NSA director urges Congress to renew surveillance powers
A senior US intelligence official on Thursday called on Congress to renew the sweeping powers granted to American spy agencies to monitor and investigate communications, saying they are crucial to stopping terrorism, cyberattacks and other threats.
Comments by Army Gen. Paul Nakasone, director of the National Security Agency, opened a predictably controversial debate over provisions of the Foreign Intelligence Surveillance Act, which expire at the end of the year. The bipartisan consensus in favor of expanded surveillance powers in the post-9/11 years has given way to increasing skepticism, particularly among some Republicans who believe spy services used those powers to undermine former President Donald Trump.
The new GOP majority in the US House of Representatives has already formed a body to “arm the federal government”. And progressive Democrats have pushed for more curbing of groundless surveillance.
The NSA and other spy agencies use FISA Section 702 agencies to collect vast swaths of foreign communications, which also leads to the random collection of emails and phone calls from Americans. The law prohibits spy agencies from targeting Americans and requires the FBI to seek a court order to access a US citizen’s communications.
Section 702 was first added to FISA in 2008 and extended for six years in 2018 when Trump originally tweeted against the program but then reversed himself.
Nakasone argued that the law “plays an outsized role in protecting the nation” and generates “some of the US government’s most valuable intelligence on our most difficult targets.”
General Paul M. Nakasone is director of the National Security Agency. Alex Wong/Getty Images
He gave several broad examples of this work, including uncovering attempts to steal sensitive US technology, stopping the transfer of weapons components, preventing cyberattacks and understanding “the strategic intentions” of China and Russia.
“We saved 702 lives because of that,” Nakasone said at a virtual meeting of the US Privacy and Civil Liberties Oversight Board.
The general said he could not publicly share more details about the implications of this surveillance, acknowledging that it also limited his ability to present his case. Civil rights advocates have long criticized the secrecy of Secret Service court proceedings, and power agencies spend years collecting random data on Americans.
Cindy Cohn, executive director of the Electronic Frontier Foundation, said Congress created an effective “national security exemption from the US Constitution.”
“The American people, and indeed people around the world, have lost the ability to have private conversations over digital networks,” she told the board. Section 702, Cohn said, “was a mass surveillance infrastructure that subjected people’s communications to NSA scrutiny.”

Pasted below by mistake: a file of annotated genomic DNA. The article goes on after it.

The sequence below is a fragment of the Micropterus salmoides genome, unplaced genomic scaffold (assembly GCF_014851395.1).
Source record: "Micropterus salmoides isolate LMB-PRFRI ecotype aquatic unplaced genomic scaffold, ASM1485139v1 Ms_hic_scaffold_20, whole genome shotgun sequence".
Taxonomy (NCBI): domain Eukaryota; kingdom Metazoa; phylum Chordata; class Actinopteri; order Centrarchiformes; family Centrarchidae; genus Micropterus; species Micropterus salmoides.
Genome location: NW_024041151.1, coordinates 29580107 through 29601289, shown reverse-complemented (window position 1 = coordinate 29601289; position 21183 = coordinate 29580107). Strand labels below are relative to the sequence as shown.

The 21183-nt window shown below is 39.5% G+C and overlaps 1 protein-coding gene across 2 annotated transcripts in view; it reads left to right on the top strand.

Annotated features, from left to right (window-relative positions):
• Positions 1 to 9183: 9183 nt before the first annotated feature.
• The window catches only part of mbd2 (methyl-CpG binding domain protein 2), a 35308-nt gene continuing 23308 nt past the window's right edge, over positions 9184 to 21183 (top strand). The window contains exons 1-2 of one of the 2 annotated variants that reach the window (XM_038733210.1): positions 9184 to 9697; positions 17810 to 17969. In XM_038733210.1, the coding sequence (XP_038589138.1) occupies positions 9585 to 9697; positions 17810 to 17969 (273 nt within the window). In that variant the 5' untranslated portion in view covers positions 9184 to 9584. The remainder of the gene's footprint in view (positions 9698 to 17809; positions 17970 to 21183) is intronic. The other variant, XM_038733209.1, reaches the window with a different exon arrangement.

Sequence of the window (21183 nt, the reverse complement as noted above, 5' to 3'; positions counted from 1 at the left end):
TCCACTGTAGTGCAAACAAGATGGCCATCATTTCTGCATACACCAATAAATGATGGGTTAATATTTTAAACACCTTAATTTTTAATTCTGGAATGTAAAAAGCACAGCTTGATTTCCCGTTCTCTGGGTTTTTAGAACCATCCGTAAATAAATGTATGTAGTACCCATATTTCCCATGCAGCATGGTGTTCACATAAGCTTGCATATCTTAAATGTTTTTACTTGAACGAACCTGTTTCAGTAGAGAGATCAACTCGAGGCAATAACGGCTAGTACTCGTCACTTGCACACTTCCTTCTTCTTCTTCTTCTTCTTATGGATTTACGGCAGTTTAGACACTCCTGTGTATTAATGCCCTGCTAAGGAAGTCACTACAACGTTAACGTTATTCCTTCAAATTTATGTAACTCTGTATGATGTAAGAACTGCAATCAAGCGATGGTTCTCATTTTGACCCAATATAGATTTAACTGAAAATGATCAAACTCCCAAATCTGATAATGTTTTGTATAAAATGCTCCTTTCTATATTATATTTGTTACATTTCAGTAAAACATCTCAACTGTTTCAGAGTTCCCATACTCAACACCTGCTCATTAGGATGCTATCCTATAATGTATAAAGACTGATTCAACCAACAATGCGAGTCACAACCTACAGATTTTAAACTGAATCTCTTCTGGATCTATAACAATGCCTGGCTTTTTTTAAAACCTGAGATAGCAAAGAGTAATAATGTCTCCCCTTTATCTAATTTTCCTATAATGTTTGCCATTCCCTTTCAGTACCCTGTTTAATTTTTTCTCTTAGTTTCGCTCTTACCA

Republicans on the House Intelligence Committee and other national security hawks are expected to urge fellow GOPs to back a renewal this year that will be accompanied by as yet unspecified changes.
“We need to have a discussion within our own caucus, but I feel good about the groundwork that we’ve laid,” said Rep. Mike Gallagher, a Wisconsin Republican who will lead the House of Representatives’ new special committee on China, in one Interview this week. “There are serious and legitimate concerns. And so part of the renewal process is to implement reform that gives people confidence that there will be no abuse in the future.”
In December 2019, the Justice Department’s inspector general found that the FBI withheld vital information from the Foreign Intelligence Surveillance Court when it requested a warrant to intercept communications from Trump campaign aide Carter Page. But the inspector general made clear to what extent the agents relied during this trial on unverified allegations compiled by a former British spy.
The chief justice of that court gave the FBI an unusual rebuke, saying it made “unsupported” statements when it filed the wiretapping requests and failed to provide other information that weakened the government’s case for surveillance.
In response to the review, the FBI announced a series of changes to ensure its submissions to the court that authorizes warrants for wiretapping on American soil against people suspected of being agents of a foreign power are more accurate.
Congress expired three provisions of the Patriot Act in 2020 that the FBI and Justice Department had described as essential to national security, including one that allows investigators to monitor individuals without showing they are acting on behalf of an international terrorist organization. A bill to renew these agencies passed the Senate, but Democrats pulled legislation from the House after Trump and House Republicans opposed the measure and ensured their defeat.